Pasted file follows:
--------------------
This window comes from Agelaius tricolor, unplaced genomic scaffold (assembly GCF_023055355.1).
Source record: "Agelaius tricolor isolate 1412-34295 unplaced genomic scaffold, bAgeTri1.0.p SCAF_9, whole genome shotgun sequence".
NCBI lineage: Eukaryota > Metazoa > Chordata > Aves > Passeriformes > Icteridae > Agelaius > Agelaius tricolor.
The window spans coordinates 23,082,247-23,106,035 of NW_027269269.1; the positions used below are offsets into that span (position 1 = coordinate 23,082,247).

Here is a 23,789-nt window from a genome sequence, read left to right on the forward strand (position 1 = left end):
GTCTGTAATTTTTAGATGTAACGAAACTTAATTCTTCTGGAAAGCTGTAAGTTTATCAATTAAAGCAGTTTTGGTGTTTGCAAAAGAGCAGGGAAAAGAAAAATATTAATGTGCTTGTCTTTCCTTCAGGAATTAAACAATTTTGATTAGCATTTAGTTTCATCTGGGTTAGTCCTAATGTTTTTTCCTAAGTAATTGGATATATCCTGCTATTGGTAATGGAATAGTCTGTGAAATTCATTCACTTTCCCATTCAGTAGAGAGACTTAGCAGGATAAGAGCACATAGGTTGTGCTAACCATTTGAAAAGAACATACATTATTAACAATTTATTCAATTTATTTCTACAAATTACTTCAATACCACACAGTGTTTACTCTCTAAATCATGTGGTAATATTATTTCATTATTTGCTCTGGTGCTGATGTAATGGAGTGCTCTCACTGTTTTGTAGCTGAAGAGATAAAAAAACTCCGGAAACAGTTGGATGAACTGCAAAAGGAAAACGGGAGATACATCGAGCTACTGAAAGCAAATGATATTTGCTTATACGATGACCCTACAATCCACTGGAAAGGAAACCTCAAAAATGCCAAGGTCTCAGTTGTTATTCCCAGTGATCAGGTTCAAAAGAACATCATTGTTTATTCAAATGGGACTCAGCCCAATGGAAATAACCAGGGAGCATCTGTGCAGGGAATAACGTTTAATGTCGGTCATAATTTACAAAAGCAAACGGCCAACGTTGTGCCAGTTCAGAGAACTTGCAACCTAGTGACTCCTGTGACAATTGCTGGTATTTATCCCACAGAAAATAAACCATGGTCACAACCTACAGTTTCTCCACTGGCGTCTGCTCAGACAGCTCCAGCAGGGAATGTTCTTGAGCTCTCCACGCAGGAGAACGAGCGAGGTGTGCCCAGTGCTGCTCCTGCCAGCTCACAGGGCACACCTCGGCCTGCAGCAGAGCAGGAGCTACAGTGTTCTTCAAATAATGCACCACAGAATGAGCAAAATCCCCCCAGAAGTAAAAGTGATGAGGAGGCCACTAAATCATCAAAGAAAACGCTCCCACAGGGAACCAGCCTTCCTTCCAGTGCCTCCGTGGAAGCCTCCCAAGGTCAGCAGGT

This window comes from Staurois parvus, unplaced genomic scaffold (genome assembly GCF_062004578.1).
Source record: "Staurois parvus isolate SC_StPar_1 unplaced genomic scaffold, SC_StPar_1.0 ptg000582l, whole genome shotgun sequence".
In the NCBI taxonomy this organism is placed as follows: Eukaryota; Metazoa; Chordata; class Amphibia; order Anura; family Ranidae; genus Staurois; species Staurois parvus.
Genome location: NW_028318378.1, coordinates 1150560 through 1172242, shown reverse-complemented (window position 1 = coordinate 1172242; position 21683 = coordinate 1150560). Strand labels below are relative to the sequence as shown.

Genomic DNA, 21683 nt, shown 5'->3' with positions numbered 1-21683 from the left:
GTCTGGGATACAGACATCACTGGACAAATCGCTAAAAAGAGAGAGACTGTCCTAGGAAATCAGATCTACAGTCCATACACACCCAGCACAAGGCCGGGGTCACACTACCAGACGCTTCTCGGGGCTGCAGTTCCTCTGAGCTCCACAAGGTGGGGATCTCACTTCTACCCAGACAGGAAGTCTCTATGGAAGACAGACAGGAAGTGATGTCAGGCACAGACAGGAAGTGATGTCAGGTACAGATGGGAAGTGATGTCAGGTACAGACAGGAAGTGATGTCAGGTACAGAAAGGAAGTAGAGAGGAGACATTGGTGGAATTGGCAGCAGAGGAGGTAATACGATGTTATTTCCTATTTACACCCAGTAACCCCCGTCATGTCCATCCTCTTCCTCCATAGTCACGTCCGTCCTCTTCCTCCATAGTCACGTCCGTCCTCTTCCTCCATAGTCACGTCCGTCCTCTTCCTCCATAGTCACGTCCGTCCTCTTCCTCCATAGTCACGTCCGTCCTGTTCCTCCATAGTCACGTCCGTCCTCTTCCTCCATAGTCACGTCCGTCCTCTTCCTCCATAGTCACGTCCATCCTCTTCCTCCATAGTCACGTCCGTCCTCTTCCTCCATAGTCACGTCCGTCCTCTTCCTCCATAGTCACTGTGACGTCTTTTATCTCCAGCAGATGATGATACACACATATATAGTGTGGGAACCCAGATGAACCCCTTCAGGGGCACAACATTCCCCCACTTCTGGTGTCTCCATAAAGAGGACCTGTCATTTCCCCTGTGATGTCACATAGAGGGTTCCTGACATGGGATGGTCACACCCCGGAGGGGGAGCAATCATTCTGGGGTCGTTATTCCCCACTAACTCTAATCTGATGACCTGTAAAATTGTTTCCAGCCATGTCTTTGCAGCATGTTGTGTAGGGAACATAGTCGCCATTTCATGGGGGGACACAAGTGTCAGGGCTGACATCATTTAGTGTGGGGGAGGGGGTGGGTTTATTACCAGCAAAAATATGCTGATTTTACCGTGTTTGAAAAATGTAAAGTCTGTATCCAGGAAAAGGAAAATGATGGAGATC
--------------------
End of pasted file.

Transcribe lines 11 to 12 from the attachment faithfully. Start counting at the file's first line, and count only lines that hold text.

Genomic DNA, 21683 nt, shown 5'->3' with positions numbered 1-21683 from the left:
GTCTGGGATACAGACATCACTGGACAAATCGCTAAAAAGAGAGAGACTGTCCTAGGAAATCAGATCTACAGTCCATACACACCCAGCACAAGGCCGGGGTCACACTACCAGACGCTTCTCGGGGCTGCAGTTCCTCTGAGCTCCACAAGGTGGGGATCTCACTTCTACCCAGACAGGAAGTCTCTATGGAAGACAGACAGGAAGTGATGTCAGGCACAGACAGGAAGTGATGTCAGGTACAGATGGGAAGTGATGTCAGGTACAGACAGGAAGTGATGTCAGGTACAGAAAGGAAGTAGAGAGGAGACATTGGTGGAATTGGCAGCAGAGGAGGTAATACGATGTTATTTCCTATTTACACCCAGTAACCCCCGTCATGTCCATCCTCTTCCTCCATAGTCACGTCCGTCCTCTTCCTCCATAGTCACGTCCGTCCTCTTCCTCCATAGTCACGTCCGTCCTCTTCCTCCATAGTCACGTCCGTCCTCTTCCTCCATAGTCACGTCCGTCCTGTTCCTCCATAGTCACGTCCGTCCTCTTCCTCCATAGTCACGTCCGTCCTCTTCCTCCATAGTCACGTCCATCCTCTTCCTCCATAGTCACGTCCGTCCTCTTCCTCCATAGTCACGTCCGTCCTCTTCCTCCATAGTCACTGTGACGTCTTTTATCTCCAGCAGATGATGATACACACATATATAGTGTGGGAACCCAGATGAACCCCTTCAGGGGCACAACATTCCCCCACTTCTGGTGTCTCCATAAAGAGGACCTGTCATTTCCCCTGTGATGTCACATAGAGGGTTCCTGACATGGGATGGTCACACCCCGGAGGGGGAGCAATCATTCTGGGGTCGTTATTCCCCACTAACTCTAATCTGATGACCTGTAAAATTGTTTCCAGCCATGTCTTTGCAGCATGTTGTGTAGGGAACATAGTCGCCATTTCATGGGGGGACACAAGTGTCAGGGCTGACATCATTTAGTGTGGGGGAGGGGGTGGGTTTATTACCAGCAAAAATATGCTGATTTTACCGTGTTTGAAAAATGTAAAGTCTGTATCCAGGAAAAGGAAAATGATGGAGATC